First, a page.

Teaching students about the importance of patient education and health promotion is a significant part of the nursing curriculum. The recently published Client Education: Theory and Practice, Third Edition by Mary A. Miller and Pamella Rae Stoeckel emphasizes the importance of the nurse-client relationship and focuses on the key role that nurses play in educating individuals, families, and groups in clinical settings.
The role of the nurse as both caregiver and educator has never been more important in the delivery of safe, high-quality patient care. Nurse as Educator: Principles of Teaching and Learning for Nursing Practice, Fifth Edition by Susan B. Bastable prepares students, nurse educators, clinical nurse specialists, and nurse practitioners for ever-expanding roles in patient teaching, health education, and health promotion. It also provides an in-depth look at how nurse educators can best teach and how learners can best learn.
Topics: nursing education
The concept-based curriculum (CBC) is a hot topic in nursing right now. We are excited to announce the publication of Teaching and Learning in a Concept-Based Curriculum: A How-To Best Practice Approach, a practical text for teaching and evaluating students within a CBC. Written by preeminent nursing education consultant and thought leader in concept-based teaching and learning, Donna Ignatavicius, it meets the urgent need for authoritative resources to assist faculty with CBC development, implementation, and evaluation.
Nurse educators need to craft reliable and valid assessment materials, including multiple-choice exams, true-false tests, matching exercises, and essay responses. Just published The Nurse Educator's Guide to Assessing Learning Outcomes, Fourth Edition by Mary E. McDonald provides instructors with a comprehensive, in-depth guide to creating effective classroom exams.
Welcome back guest blogger, Dr. Karen Hessler, PhD, FNP-C, author of Flipping the Nursing Classroom: Where Interactive Learning Meets Technology.
The last blog of 2016 has arrived after a busy fall in Colorado. Flipping my class this past semester was a fantastic success, and prompts me to encourage all of you to keep up the great work to perfect your flipped pedagogy. My teaching is more meaningful and my evaluations are a nice reflection of student appreciation for my efforts to bring to the classroom a new and innovative teaching style. Although much of the research discusses student resistance to the flipped classroom (including my own!) I will have to say that once students experience the flipped classroom as it is meant to be delivered, they are extremely appreciative of its implementation. Students realize how much they’ve learned, and how much more they’ve learned within the flipped classroom than in the traditional lecture-based teaching structure they experience in other classes. In particular, my students appreciate the application of content that the flipped classroom allows.
Given the current nursing educator shortage, it has never been more important for students and professions to pursue teaching careers in the academic health professions. Innovative Teaching Strategies in Nursing and Related Health Professions, Seventh Edition by Martha J. Bradshaw and Beth L. Hultquist includes the latest research on teaching, learning, and applied practice.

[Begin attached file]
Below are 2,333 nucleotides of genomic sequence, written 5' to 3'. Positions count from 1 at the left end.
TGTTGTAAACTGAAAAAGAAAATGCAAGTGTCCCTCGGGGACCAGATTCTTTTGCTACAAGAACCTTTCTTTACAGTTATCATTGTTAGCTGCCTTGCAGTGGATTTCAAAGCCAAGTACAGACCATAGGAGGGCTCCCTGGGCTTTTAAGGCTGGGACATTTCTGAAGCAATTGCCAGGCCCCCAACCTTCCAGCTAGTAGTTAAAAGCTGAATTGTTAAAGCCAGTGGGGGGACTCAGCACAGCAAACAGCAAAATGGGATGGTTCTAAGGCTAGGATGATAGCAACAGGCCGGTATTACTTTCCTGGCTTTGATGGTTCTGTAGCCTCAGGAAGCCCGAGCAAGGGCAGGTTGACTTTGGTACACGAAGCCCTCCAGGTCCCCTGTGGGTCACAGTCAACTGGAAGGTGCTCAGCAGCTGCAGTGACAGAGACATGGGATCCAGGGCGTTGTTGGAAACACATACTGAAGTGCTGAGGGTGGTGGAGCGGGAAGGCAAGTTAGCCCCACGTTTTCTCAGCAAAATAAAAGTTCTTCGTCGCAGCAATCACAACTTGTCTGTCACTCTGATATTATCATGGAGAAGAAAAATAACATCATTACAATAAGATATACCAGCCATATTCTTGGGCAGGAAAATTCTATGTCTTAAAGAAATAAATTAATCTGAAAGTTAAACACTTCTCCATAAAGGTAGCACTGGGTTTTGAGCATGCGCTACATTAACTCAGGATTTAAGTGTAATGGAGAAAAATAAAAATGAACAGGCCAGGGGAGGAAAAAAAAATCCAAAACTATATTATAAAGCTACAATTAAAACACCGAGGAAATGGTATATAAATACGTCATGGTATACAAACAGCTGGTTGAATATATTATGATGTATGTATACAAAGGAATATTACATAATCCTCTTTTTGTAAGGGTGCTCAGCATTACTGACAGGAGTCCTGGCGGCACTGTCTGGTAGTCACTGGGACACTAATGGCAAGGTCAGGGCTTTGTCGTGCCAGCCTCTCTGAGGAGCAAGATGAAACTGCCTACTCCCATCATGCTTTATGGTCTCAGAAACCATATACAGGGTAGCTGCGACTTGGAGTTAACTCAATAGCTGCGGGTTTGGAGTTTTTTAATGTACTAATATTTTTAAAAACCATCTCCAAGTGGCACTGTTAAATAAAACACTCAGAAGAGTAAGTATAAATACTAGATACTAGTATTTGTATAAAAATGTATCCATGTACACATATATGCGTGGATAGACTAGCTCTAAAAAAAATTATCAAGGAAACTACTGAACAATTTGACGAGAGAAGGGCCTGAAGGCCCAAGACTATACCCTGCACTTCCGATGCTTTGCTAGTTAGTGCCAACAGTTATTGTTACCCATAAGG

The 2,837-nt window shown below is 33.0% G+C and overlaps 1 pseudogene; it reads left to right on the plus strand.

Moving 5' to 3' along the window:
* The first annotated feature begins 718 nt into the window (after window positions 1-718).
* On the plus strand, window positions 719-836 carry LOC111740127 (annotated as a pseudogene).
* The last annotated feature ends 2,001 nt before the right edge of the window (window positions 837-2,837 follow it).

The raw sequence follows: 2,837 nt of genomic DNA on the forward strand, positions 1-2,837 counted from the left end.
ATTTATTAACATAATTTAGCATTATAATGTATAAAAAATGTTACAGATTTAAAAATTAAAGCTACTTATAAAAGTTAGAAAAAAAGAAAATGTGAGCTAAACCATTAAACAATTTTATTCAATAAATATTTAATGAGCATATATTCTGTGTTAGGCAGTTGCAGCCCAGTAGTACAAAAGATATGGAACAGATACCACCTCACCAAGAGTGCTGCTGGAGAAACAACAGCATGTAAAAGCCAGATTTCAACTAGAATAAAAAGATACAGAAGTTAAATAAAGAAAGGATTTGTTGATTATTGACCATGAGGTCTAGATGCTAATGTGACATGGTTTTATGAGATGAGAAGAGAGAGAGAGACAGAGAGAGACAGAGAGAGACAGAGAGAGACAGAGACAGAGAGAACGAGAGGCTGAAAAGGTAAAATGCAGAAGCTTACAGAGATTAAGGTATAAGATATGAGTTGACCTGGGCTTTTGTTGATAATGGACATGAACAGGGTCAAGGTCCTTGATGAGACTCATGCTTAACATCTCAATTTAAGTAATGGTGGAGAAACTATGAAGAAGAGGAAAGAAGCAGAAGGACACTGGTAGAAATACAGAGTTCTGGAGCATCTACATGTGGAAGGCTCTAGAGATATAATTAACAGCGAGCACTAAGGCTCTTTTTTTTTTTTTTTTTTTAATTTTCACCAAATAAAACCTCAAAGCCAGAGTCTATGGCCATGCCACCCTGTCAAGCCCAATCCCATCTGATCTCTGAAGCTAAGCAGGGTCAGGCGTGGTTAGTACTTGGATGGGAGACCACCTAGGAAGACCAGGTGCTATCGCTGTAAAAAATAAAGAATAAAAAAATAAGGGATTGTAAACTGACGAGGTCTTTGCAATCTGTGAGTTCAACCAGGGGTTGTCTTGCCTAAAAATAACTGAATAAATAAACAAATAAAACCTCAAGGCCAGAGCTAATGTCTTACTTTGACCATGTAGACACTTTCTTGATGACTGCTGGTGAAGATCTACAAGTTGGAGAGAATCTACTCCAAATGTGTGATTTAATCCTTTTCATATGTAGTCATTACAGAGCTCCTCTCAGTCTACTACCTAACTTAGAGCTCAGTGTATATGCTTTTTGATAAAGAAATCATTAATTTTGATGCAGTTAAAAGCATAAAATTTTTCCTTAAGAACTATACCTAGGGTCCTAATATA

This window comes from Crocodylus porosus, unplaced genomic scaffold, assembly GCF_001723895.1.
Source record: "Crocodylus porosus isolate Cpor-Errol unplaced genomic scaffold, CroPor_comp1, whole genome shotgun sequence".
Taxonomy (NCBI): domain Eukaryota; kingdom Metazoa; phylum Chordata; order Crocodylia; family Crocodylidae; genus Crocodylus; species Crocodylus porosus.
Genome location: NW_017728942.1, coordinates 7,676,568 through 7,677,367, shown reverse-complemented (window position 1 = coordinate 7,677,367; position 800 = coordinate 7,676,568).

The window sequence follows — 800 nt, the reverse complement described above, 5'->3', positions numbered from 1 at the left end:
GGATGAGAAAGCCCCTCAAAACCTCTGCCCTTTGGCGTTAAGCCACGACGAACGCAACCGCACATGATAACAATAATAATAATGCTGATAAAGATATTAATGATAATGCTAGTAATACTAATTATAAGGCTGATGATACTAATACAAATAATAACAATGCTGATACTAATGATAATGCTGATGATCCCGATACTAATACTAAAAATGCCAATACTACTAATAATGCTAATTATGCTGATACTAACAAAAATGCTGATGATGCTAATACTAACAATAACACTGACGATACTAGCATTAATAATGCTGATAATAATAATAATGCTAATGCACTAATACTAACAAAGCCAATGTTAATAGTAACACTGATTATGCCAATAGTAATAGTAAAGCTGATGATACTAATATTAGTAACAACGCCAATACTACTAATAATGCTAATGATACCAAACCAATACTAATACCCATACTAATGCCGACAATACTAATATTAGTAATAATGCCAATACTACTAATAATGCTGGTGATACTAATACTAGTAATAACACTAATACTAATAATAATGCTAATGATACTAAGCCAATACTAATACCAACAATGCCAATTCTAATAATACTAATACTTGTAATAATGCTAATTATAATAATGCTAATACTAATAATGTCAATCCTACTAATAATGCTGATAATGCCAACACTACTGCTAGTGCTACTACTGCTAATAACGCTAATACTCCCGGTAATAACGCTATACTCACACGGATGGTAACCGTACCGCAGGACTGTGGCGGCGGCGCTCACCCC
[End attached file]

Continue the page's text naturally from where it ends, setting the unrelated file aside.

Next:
Read a new post from our guest blogger, Dr. Karen Hessler, PhD, FNP-C, author of Flipping the Nursing Classroom: Where Interactive Learning Meets Technology.
Happy Fall to everyone! I trust that nursing classrooms across the country and around the world are all abuzz with students and faculty working together to teach and learn the concepts and pearls of wisdom necessary to develop the next generation of nurses. As I think about the flipped classroom at its best and brightest, I wonder if we are considering the spacial aspect of our classrooms carefully enough.
As the population continues to age and retire, the shortage of qualified nurse educators continues to grow. Simultaneously, student demand is also increasing. In order to address this current and future need, organizations are looking toward practicing clinicians to fill the gap.
The recently published Transition from Clinician to Educator: A Practical Approach by Maria C. Fressola and G. Elaine Patterson is a hands-on guide to prepare future educators who are entering the world of education.
Please welcome our guest blogger, Dr. Karen Hessler, PhD, FNP-C, author of Flipping the Nursing Classroom: Where Interactive Learning Meets Technology, for a post on the highs and lows of flipped classrooms.
Summer is such a great time to take a few minutes to reflect on our teaching practices in the classroom and clinical settings. Even if you find yourself busy with publications, presentations at conferences, and teaching coursework during the summer, taking a moment to think about how we teach is a worthy endeavor. As I watched the fireworks display on the 4th of July with my family this year, it made me think of a parallel to my flipped classroom experiences. Some of the fireworks were beautiful, brilliant, and awe-inspiring, while others seemed to be…..well, duds.
The flipped learning model is a hot topic in nursing education right now. Why is this? Research has shown that it can improve traditional teaching methods and promote active learning and participation in the classroom. That's why Flipping the Nursing Classroom: Where Active Learning Meets Technology by Karen Hessler is not only timely but also essential. In a recent review, Susan G. Wiers, DNP, from Michigan State University College of Nursing, for Doody's Review Service, writes that,
“This unique book is well written and provides a wealth of information to guide even novice nursing instructors interested in the innovative pedagogical model of the flipped classroom.”